Derik Broshar snapped an image of a shark approaching surfers at The Pass in Byron Bay.  Photo Contributed
Derik Broshar snapped an image of a shark approaching surfers at The Pass in Byron Bay. Photo Contributed Contributed

'Shark cam' research to better understand dangerous sharks

THE NSW Department of Primary Industries has announced five successful grant applications aimed at new technologies to reduce shark interactions, better understanding of shark behaviour and improved shark management programs to increase protection for beachgoers.

The new and innovative projects focus on personal shark deterrent devices - and assessing their effectiveness - as well as investigating 'shark-cam' technology and the social aspects of shark management and interactions.

DPI Deputy Director General Fisheries Dr Geoff Allan said the NSW Government was investing more funding into research of new technologies that may add to the existing suite of shark protection measures.

"The projects are funded under the Government's $225,000 Shark Management Strategy Small Grants Program, which will provide competitive grant opportunities annually for each of the next four years," Dr Allen said.

"These projects will complement the NSW Government's $16 million Shark Management Strategy, which includes SMART drumlines and tagging, drone surveillance, VR4G listening stations, community education and traditional shark nets."

The successful projects are:

The behavioural response of white sharks to commercially-available personal shark deterrents - Flinders University

This study will provide a detailed assessment of the efficiency and effect of several commercially available shark repellents by field testing them on white sharks in South Australia.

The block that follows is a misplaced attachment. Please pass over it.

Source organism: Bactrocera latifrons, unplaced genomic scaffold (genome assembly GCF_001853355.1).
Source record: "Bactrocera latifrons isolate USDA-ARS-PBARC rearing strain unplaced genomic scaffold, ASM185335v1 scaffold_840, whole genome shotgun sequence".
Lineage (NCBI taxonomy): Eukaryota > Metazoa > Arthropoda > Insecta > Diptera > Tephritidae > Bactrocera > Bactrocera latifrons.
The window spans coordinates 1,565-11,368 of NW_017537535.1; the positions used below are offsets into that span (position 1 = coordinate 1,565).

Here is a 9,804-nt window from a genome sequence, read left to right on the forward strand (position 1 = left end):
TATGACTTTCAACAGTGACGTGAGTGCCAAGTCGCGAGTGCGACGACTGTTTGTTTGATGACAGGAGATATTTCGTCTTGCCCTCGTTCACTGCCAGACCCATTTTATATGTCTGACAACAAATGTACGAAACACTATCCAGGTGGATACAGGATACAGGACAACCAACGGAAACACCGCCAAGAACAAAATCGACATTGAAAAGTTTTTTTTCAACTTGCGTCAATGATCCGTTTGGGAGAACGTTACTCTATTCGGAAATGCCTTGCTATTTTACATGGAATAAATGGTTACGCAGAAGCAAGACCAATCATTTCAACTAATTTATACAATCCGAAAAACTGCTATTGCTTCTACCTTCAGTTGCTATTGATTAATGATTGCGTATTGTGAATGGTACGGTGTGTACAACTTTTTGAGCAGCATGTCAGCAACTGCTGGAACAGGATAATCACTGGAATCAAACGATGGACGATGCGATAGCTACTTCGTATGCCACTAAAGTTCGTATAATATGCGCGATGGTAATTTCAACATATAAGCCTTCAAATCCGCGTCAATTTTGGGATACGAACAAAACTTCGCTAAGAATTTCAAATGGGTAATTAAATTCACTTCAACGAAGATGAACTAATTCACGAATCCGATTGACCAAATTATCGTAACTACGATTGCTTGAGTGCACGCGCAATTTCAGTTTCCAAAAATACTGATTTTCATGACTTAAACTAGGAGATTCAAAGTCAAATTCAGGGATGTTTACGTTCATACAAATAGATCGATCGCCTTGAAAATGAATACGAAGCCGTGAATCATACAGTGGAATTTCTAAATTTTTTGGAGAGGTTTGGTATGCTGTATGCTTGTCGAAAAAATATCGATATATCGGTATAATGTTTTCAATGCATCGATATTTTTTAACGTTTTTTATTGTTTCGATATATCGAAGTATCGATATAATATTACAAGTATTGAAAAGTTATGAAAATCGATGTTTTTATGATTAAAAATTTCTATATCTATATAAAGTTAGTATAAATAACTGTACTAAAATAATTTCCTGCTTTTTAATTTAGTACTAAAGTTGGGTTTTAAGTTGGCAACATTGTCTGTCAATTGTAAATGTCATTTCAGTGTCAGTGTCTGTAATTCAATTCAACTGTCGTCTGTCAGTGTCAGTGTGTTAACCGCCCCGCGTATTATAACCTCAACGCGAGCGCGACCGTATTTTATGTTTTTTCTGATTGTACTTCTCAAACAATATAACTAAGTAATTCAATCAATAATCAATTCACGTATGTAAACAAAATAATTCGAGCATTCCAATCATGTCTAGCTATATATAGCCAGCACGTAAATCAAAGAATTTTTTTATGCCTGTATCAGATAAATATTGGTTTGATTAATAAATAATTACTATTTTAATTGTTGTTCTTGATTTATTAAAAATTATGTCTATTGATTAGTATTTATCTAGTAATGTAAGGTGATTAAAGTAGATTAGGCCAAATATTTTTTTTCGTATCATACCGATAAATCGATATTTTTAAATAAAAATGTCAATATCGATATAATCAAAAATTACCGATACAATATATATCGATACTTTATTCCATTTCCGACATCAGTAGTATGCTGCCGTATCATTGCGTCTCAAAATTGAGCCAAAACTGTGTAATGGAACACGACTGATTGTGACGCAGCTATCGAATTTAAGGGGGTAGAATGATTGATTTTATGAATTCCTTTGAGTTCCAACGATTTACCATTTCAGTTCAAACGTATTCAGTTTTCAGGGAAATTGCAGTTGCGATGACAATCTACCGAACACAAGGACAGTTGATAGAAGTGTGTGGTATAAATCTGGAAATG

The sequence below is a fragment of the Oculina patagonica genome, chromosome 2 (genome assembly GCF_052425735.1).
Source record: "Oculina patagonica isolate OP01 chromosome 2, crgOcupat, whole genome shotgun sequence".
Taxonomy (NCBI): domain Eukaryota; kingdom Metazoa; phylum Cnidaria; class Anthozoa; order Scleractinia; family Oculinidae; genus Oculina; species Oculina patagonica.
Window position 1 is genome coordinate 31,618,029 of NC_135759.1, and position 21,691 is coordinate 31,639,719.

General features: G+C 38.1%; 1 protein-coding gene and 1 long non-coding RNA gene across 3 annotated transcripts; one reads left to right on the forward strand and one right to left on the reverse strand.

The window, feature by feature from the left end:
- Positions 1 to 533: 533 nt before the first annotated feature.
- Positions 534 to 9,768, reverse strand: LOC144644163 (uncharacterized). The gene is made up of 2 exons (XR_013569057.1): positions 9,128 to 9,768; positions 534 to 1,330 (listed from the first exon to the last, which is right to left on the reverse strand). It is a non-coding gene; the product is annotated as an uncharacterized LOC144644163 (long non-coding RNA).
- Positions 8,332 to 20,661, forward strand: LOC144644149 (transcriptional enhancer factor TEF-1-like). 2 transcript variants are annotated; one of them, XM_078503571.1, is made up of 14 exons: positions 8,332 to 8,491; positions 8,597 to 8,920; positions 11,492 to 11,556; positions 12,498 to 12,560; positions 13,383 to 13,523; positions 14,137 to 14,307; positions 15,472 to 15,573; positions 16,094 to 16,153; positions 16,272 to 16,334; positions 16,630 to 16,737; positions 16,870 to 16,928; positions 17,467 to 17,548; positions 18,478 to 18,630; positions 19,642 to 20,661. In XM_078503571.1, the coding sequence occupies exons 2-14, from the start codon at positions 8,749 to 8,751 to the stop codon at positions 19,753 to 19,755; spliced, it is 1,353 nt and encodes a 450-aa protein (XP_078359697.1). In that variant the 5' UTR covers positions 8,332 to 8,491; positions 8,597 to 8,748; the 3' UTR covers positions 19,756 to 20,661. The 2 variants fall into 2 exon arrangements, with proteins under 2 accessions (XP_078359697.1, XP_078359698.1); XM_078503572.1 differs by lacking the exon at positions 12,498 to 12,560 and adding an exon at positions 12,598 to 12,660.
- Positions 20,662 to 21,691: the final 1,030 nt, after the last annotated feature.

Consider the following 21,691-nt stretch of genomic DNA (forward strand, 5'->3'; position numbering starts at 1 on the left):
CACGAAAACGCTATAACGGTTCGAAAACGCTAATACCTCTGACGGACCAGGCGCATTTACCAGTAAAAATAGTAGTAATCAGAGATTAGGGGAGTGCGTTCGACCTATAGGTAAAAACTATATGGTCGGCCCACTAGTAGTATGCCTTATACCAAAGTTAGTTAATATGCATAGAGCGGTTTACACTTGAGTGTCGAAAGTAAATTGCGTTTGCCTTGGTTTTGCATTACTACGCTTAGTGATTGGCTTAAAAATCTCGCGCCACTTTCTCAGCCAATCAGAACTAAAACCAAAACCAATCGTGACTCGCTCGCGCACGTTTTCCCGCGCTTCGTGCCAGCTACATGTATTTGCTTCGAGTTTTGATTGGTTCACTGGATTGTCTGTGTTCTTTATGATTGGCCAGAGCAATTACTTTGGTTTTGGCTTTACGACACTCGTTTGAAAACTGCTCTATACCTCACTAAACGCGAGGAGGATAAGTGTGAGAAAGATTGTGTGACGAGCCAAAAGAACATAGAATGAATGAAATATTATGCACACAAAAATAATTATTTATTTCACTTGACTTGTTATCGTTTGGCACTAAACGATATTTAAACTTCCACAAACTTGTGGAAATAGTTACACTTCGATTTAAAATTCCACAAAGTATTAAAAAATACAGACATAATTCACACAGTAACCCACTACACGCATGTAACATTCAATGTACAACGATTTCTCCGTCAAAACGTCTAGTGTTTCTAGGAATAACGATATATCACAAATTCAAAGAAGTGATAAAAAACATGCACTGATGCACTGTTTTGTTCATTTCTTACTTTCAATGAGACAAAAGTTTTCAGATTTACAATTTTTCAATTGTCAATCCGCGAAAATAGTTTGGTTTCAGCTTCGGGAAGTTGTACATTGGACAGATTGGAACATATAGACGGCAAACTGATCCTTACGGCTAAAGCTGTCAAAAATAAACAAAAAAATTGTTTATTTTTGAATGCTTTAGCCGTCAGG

The sharks' behavioural responses will be documented to determine the extent to which they might deter a shark from biting someone wearing one of these devices.

Using "shark-cam" to unravel shark behaviour - The University of Sydney

This study will test a specialised "shark-cam" to better understand the behaviour of potentially dangerous sharks when they are in near-shore regions.

It will involve attaching specialised small cameras to tagged sharks to help develop our currently poor understanding of what sharks do in shallow inshore waters where they might interact with humans.

Developing a rapid method to assess personal electrical and magnet-based shark deterrent devices - Macquarie University

This project will develop a quick and cost effective way to assess the effectiveness of personal electronic and magnetic shark deterrents so people can identify those devices likely to deter sharks and those which won't, based on fundamental physical principles and basic shark neurobiology.

It will complement the Flinders University project being done in South Australia.

Shark deterrents and detection: Community perceptions, sentiment and preferences for shark management strategies - Charles Sturt University

This study will investigate community perceptions of approaches to shark management, including acceptability of a range of lethal and non-lethal strategies.

The project aims to gather evidence to inform shark management policy development and communication.

Impacts on human behaviour following a shark-related trauma - Beyond The Bite Inc. and Macquarie University

This study will assess the psychological impact of a shark attack.

Beyond the Bite is a support group of over 250 members including survivors, first responders, witnesses, friends and families of survivors and fatal victims.

Understanding the psychological impact of those directly affected by a shark attack will assist in the development of better targeted support services for these people.

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